DMZ (demilitarized zone), which establishes a safe zone for internal and
external users to work. Typically, the DMZ contains devices accessible to
Internet traffic, such as Web (HTTP) servers, FTP servers, SMTP (e-mail)
servers and DNS servers.

 

- Application and Systems Security

 

Software plays a key role in the productivity of most
organizations, yet our acceptance of it is different from everything else we
tend to deal with. For example, if you were to buy an item from a manufacturer
that had a defective component, you would expect the manufacturer to recall the
item in question. However, if a user purchases a software product, the
purchaser has little or no recourse. The purchaser could potentially wait for a
patch to be released, or wait for an upgrade, or more drastically just purchase
an alternative vendor’s product! It is imperative that applications are written
well as they are an essential element in providing good security.

 

- Regulatory Compliance

 

Providing an organization’s information assets is key
to providing information security and risk management. This step will also
identity critical pieces of security information as well as policies,
procedures and guidelines. To an organization this is very important, as it
lays out how an organization manages its security policies and practices. In
turn these are used as roadmap, which demonstrates the level and amount of
governance an organization possesses.

 

- Information Security: Confidentiality, Integrity
and Availability

 

Confidentiality, integrity, and availability define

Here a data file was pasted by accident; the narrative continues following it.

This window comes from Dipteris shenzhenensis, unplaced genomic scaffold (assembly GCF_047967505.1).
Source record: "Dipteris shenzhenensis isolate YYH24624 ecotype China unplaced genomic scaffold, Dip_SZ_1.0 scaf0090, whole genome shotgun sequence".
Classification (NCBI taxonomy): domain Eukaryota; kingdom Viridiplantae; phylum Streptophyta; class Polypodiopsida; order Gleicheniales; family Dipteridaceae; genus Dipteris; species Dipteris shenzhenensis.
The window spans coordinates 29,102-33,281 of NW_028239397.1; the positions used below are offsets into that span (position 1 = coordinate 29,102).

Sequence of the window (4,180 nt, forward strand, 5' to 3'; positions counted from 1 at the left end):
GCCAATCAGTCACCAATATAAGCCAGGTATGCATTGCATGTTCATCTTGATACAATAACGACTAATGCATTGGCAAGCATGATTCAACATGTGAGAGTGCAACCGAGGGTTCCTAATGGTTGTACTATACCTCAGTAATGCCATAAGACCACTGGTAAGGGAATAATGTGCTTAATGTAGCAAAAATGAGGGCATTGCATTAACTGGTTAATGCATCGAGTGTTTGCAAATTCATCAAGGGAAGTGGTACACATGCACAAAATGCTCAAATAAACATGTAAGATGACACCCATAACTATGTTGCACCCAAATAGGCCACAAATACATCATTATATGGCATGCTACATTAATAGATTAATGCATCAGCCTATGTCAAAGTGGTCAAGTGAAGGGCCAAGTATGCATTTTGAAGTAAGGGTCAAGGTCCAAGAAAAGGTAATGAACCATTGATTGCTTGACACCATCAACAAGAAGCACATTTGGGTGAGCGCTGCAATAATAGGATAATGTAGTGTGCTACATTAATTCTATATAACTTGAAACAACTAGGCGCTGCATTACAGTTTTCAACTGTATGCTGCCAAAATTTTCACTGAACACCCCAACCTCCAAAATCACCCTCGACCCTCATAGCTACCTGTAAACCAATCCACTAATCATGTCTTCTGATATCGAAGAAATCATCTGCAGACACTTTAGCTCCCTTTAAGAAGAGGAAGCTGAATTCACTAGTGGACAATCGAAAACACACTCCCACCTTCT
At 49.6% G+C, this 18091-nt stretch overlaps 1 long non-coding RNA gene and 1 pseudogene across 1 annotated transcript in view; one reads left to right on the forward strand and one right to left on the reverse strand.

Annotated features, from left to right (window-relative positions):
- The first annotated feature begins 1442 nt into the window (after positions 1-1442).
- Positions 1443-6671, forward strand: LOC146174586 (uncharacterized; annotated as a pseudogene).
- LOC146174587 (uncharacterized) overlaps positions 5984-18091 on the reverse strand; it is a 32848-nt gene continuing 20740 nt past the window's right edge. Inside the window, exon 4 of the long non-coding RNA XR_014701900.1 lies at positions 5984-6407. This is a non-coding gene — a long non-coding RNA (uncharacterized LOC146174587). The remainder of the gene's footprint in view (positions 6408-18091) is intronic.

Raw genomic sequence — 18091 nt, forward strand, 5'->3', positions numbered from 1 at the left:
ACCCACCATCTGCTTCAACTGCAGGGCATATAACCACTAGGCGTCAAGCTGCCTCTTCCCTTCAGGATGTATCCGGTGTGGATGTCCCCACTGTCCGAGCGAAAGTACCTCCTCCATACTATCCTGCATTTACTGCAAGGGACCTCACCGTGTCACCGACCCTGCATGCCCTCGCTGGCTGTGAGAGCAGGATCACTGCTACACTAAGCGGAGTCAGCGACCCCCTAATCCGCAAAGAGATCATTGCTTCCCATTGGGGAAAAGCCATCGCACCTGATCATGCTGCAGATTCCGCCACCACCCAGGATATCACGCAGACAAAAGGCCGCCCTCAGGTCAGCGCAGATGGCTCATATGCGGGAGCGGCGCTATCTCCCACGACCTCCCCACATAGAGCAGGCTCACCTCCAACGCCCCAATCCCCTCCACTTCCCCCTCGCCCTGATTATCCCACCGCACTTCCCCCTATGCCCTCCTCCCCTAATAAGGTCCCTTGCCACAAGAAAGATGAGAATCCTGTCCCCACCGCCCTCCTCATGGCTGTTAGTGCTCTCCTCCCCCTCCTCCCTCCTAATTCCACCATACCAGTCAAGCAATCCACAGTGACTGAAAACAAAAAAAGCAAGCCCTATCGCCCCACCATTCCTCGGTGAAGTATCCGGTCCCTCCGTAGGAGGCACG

the basic building blocks of any good security initiative. Circumventing
security threats, attacks and vulnerabilities on your organization is a very
serious issue. These attacks are generally aimed at confidentiality and
integrity. They potentially give an attacker access to your data and
availability and can result in denial of service attacks (DoS). These attackers
in principle follow an attack methodology and pose a real threat. Websites
including Yahoo and eBay have been shut down due to persistent DDoS attacks,
which is similar to a DoS attack, except the attack is executed from multiple,
distributed agent IP devices.

 

We also need to take a brief look at what the
information security objectives are. This is a process that organizations rely
on, and is designed to identify, measure, control, and manage the risks to
information and information systems. The five phases of this process are continuous.
The goal of the risk assessment phase is to provide recommendations to develop
a reliable, and cost effective security strategy. Within an organization, some
data will always be at risk.

 

Risk assessors must prioritize risks to determine the
confidentiality level of the data as well as the likelihood and consequences of
the data ending up in the wrong hands. The effectiveness of current controls must
also beevaluated during this phase. These risk ratings are then used to
recommend appropriate, cost-effect security controls.

 

The next phase of the process is strategy
development. During this phase, security managers use the information provided
from the risk assessment report to develop a plan to mitigate risks and comply
with internal and external policies and requirements. The security strategy
includes methods for preventing, detecting, and responding to security events.

 

Following are the basic steps involved to develop a
security strategy:

 

1. Assess the Security Risks

2. Develop a Security Strategy

3. Implement your Security Controls

4. Monitor your Security Environment

5. Analyse and further Update your Security Strategy

 

These are the basic security principles you need to